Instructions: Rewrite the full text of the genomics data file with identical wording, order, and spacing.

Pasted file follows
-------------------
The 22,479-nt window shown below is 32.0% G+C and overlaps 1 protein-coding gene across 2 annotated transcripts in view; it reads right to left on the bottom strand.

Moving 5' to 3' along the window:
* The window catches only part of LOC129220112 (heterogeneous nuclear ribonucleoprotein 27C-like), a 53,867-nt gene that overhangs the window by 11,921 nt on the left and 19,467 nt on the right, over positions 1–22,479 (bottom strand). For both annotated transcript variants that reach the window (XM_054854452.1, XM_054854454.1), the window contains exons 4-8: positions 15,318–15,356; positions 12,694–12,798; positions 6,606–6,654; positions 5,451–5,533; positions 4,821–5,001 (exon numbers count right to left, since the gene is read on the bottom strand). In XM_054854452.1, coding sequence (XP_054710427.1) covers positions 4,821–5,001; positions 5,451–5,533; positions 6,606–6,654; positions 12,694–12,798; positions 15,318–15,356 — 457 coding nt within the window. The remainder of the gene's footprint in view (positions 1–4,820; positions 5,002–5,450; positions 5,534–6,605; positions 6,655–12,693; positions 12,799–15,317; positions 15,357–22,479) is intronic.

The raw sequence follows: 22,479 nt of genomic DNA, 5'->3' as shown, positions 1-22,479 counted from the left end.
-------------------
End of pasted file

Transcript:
The 22,479-nt window shown below is 32.0% G+C and overlaps 1 protein-coding gene across 2 annotated transcripts in view; it reads right to left on the bottom strand.

Moving 5' to 3' along the window:
* The window catches only part of LOC129220112 (heterogeneous nuclear ribonucleoprotein 27C-like), a 53,867-nt gene that overhangs the window by 11,921 nt on the left and 19,467 nt on the right, over positions 1–22,479 (bottom strand). For both annotated transcript variants that reach the window (XM_054854452.1, XM_054854454.1), the window contains exons 4-8: positions 15,318–15,356; positions 12,694–12,798; positions 6,606–6,654; positions 5,451–5,533; positions 4,821–5,001 (exon numbers count right to left, since the gene is read on the bottom strand). In XM_054854452.1, coding sequence (XP_054710427.1) covers positions 4,821–5,001; positions 5,451–5,533; positions 6,606–6,654; positions 12,694–12,798; positions 15,318–15,356 — 457 coding nt within the window. The remainder of the gene's footprint in view (positions 1–4,820; positions 5,002–5,450; positions 5,534–6,605; positions 6,655–12,693; positions 12,799–15,317; positions 15,357–22,479) is intronic.

The raw sequence follows: 22,479 nt of genomic DNA, 5'->3' as shown, positions 1-22,479 counted from the left end.